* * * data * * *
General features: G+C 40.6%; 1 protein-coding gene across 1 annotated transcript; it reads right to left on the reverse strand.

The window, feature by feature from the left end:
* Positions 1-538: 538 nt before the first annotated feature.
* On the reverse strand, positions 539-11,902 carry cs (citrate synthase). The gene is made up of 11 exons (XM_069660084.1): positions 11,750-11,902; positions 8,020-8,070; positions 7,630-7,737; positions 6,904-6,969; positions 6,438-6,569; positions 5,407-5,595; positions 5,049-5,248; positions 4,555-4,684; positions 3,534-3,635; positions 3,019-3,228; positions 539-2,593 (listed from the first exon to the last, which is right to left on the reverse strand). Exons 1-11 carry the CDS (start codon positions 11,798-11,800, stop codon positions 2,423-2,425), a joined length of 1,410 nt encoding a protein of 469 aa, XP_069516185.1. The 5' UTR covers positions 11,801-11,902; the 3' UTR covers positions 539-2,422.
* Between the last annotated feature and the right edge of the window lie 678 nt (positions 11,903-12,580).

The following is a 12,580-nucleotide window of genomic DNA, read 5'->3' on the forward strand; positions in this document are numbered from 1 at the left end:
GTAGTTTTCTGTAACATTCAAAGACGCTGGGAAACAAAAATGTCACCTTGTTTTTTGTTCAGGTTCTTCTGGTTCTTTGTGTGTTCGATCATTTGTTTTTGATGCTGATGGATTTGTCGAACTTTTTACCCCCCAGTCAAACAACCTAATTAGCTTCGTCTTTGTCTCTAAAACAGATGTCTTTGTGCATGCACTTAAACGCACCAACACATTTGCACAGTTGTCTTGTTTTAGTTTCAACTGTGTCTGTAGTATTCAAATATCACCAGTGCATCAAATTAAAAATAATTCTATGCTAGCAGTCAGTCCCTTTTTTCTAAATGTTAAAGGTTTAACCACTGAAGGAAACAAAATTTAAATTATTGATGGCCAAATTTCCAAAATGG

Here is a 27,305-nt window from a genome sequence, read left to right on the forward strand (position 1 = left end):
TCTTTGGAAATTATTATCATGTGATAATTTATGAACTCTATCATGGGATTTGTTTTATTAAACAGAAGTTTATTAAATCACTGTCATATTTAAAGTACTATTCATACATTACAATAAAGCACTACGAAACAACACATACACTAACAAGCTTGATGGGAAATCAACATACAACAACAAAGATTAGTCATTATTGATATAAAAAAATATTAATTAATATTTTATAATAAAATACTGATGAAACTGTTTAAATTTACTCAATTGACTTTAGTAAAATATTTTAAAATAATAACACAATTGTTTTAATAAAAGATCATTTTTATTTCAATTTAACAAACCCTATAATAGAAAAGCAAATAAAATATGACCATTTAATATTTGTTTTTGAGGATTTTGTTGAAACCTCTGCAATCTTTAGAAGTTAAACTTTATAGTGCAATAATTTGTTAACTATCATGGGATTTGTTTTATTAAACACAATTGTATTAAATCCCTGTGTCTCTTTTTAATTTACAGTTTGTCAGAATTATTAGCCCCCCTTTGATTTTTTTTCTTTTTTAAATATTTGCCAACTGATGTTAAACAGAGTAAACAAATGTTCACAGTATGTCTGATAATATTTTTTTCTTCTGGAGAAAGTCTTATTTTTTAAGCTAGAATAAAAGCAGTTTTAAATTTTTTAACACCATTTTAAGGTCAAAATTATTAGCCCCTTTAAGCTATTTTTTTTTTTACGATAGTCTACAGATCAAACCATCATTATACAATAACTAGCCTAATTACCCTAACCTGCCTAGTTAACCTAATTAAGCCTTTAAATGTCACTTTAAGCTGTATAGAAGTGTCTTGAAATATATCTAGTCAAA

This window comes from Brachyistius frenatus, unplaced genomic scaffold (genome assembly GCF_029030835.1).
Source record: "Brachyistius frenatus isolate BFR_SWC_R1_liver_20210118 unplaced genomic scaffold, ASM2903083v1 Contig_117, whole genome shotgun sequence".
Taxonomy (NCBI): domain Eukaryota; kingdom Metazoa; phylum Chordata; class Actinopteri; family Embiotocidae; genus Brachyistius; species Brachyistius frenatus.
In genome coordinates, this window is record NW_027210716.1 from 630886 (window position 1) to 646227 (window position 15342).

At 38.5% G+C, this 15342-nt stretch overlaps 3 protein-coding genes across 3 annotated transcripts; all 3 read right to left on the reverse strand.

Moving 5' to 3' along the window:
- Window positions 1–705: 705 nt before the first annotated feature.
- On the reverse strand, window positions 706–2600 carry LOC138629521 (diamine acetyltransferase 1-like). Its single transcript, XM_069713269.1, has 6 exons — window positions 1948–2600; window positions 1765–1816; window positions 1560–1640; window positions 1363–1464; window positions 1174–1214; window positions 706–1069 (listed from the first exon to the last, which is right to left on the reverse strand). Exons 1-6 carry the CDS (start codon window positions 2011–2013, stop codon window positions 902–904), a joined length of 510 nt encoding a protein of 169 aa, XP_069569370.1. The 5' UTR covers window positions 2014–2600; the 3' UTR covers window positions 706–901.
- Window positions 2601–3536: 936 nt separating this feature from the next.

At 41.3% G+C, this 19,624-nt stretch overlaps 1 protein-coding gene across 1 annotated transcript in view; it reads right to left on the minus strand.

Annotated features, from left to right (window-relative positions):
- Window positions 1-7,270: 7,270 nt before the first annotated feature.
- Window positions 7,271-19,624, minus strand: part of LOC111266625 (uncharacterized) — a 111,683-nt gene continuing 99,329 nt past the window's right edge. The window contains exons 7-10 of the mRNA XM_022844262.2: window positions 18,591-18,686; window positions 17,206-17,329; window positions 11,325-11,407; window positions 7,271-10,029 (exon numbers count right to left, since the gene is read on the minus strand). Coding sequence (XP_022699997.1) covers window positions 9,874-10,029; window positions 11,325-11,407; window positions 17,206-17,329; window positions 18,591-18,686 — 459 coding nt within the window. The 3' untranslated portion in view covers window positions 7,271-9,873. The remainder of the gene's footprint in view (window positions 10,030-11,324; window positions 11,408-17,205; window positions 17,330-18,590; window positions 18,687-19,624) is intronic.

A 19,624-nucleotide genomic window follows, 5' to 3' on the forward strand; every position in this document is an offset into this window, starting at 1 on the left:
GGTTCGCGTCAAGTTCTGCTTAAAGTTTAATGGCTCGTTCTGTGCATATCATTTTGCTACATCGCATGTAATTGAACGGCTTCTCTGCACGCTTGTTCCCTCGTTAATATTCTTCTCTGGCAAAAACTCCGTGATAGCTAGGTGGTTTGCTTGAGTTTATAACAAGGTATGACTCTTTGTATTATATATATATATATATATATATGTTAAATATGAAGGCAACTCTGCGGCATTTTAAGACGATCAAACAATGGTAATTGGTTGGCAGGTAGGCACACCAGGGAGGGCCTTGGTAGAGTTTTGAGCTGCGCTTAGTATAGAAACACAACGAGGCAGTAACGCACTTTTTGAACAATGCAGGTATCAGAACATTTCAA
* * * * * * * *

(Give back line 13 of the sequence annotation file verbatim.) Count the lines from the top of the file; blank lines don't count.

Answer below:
In genome coordinates, this window is record NW_027210716.1 from 630886 (window position 1) to 646227 (window position 15342).